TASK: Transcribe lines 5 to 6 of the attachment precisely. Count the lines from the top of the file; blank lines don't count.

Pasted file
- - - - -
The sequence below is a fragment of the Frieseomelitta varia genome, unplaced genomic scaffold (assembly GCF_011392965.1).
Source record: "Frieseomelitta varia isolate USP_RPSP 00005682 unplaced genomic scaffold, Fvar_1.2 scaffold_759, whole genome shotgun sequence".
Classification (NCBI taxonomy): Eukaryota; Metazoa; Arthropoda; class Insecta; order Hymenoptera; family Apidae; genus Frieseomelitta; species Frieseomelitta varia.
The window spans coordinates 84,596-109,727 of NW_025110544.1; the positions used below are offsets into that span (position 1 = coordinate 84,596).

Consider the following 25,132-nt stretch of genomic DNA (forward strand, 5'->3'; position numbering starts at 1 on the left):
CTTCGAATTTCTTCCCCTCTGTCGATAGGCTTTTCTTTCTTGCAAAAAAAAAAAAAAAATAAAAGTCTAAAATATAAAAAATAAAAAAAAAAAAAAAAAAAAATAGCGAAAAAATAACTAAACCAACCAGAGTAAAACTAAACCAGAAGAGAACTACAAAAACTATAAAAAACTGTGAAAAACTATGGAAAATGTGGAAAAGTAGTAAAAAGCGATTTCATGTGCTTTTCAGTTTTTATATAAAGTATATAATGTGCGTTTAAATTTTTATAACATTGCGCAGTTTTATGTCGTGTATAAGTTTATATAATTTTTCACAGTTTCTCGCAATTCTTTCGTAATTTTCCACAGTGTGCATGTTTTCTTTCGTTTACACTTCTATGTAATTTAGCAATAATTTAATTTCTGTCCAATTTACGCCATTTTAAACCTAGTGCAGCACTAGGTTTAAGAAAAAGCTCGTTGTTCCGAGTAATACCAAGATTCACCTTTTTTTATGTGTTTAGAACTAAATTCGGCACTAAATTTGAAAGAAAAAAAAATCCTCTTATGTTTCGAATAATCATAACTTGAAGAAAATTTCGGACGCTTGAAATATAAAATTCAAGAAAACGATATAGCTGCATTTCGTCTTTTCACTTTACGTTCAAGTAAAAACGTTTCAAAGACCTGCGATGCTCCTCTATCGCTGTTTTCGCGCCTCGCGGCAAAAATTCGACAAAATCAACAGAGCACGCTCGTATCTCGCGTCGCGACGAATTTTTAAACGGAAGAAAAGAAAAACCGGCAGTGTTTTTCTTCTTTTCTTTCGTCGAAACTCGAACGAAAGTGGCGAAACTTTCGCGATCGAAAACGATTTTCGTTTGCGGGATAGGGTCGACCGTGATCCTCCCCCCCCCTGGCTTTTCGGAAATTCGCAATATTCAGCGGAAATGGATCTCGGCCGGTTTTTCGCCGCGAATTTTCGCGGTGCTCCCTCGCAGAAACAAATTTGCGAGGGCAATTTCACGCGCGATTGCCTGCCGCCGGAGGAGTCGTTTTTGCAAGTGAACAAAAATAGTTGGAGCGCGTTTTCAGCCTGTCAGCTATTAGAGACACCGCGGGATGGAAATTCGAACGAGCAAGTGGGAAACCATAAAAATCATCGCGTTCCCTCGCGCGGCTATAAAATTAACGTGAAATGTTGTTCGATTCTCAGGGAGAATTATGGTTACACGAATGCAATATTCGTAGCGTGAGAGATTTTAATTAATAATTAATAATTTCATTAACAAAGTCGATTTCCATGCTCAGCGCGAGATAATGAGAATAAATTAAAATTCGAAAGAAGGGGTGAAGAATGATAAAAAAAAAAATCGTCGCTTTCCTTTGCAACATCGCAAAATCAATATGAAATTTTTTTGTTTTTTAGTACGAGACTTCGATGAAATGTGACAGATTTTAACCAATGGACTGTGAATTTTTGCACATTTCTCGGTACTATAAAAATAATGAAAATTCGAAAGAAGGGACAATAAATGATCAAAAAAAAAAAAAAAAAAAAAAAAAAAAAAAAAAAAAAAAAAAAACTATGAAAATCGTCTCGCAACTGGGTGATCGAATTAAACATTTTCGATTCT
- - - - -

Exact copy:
Consider the following 25,132-nt stretch of genomic DNA (forward strand, 5'->3'; position numbering starts at 1 on the left):
CTTCGAATTTCTTCCCCTCTGTCGATAGGCTTTTCTTTCTTGCAAAAAAAAAAAAAAAATAAAAGTCTAAAATATAAAAAATAAAAAAAAAAAAAAAAAAAAATAGCGAAAAAATAACTAAACCAACCAGAGTAAAACTAAACCAGAAGAGAACTACAAAAACTATAAAAAACTGTGAAAAACTATGGAAAATGTGGAAAAGTAGTAAAAAGCGATTTCATGTGCTTTTCAGTTTTTATATAAAGTATATAATGTGCGTTTAAATTTTTATAACATTGCGCAGTTTTATGTCGTGTATAAGTTTATATAATTTTTCACAGTTTCTCGCAATTCTTTCGTAATTTTCCACAGTGTGCATGTTTTCTTTCGTTTACACTTCTATGTAATTTAGCAATAATTTAATTTCTGTCCAATTTACGCCATTTTAAACCTAGTGCAGCACTAGGTTTAAGAAAAAGCTCGTTGTTCCGAGTAATACCAAGATTCACCTTTTTTTATGTGTTTAGAACTAAATTCGGCACTAAATTTGAAAGAAAAAAAAATCCTCTTATGTTTCGAATAATCATAACTTGAAGAAAATTTCGGACGCTTGAAATATAAAATTCAAGAAAACGATATAGCTGCATTTCGTCTTTTCACTTTACGTTCAAGTAAAAACGTTTCAAAGACCTGCGATGCTCCTCTATCGCTGTTTTCGCGCCTCGCGGCAAAAATTCGACAAAATCAACAGAGCACGCTCGTATCTCGCGTCGCGACGAATTTTTAAACGGAAGAAAAGAAAAACCGGCAGTGTTTTTCTTCTTTTCTTTCGTCGAAACTCGAACGAAAGTGGCGAAACTTTCGCGATCGAAAACGATTTTCGTTTGCGGGATAGGGTCGACCGTGATCCTCCCCCCCCCTGGCTTTTCGGAAATTCGCAATATTCAGCGGAAATGGATCTCGGCCGGTTTTTCGCCGCGAATTTTCGCGGTGCTCCCTCGCAGAAACAAATTTGCGAGGGCAATTTCACGCGCGATTGCCTGCCGCCGGAGGAGTCGTTTTTGCAAGTGAACAAAAATAGTTGGAGCGCGTTTTCAGCCTGTCAGCTATTAGAGACACCGCGGGATGGAAATTCGAACGAGCAAGTGGGAAACCATAAAAATCATCGCGTTCCCTCGCGCGGCTATAAAATTAACGTGAAATGTTGTTCGATTCTCAGGGAGAATTATGGTTACACGAATGCAATATTCGTAGCGTGAGAGATTTTAATTAATAATTAATAATTTCATTAACAAAGTCGATTTCCATGCTCAGCGCGAGATAATGAGAATAAATTAAAATTCGAAAGAAGGGGTGAAGAATGATAAAAAAAAAAATCGTCGCTTTCCTTTGCAACATCGCAAAATCAATATGAAATTTTTTTGTTTTTTAGTACGAGACTTCGATGAAATGTGACAGATTTTAACCAATGGACTGTGAATTTTTGCACATTTCTCGGTACTATAAAAATAATGAAAATTCGAAAGAAGGGACAATAAATGATCAAAAAAAAAAAAAAAAAAAAAAAAAAAAAAAAAAAAAAAAAAAAACTATGAAAATCGTCTCGCAACTGGGTGATCGAATTAAACATTTTCGATTCT